NEWS (October 2010): BONAP releases the first comprehensive update of its DRAFT web-based North American Plant Atlas (NAPA).* Although my intention was to provide this update of our North American Plant Atlas earlier in the year, the overwhelming number of new records precluded a more timely release. This updated DRAFT includes over 50,000 new county-level records, more than 50 new genera, and reports hundreds of new state-level occurrences. As with all of our data, virtually all of our nearly 5,000,000 county-level records are backed by both a vouchered specimen and a highly reliable bibliographic reference. Additionally, tens of thousands of historical county and state level records that were based largely upon false applications, misidentifications or antiquated taxonomic circumscriptions have been deleted for the website but will be maintained as false reports within BONAP's database. Numerous additional taxonomical modifications, especially within the Brassicaceae, Fabaceae, Onagraceae, Verbenaceae, etc. will be made later this year, but will require more careful analyses prior to inclusion. These, along with an anticipated 100,000 additional county-level records will be posted early in 2011. BONAP will continue to provide both taxonomic and phytogeographic embellishments of these data within each of our anticipated semi-annual releases. ANY and ALL comments are welcomed. [JTK]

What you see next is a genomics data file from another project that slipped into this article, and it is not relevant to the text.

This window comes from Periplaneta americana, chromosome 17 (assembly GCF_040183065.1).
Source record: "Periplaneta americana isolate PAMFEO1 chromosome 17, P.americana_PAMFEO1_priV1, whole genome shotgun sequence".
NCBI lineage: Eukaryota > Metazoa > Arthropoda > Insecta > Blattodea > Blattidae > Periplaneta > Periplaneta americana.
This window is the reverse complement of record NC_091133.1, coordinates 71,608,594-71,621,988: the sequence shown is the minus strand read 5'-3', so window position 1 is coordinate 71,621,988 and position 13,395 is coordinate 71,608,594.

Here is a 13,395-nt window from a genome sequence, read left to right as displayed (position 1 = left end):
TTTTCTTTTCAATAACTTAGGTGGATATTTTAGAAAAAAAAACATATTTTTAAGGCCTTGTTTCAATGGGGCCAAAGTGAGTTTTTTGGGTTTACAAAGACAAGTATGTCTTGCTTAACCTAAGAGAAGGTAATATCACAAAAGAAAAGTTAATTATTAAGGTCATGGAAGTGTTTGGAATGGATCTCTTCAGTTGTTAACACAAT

*To view the most recent update, please make sure to refresh the webpage.
NEWS (October 2010): BONAP updates its plant rarity files. For nearly an entire year, BONAP, in concert with the various U.S. State and Canadian Heritage Programs across North America, has advanced all of our plant rarity files to reflect more accurately current rarity statuses for wild plants found within each U.S. state and Canadian province. All of these changes will be posted with our next release scheduled for the first quarter of 2011.
Differences between BONAP and PLANTS Databases: To help answer the multitude of questions regarding differences between the BONAP and PLANTS Database, I have provided the following summary.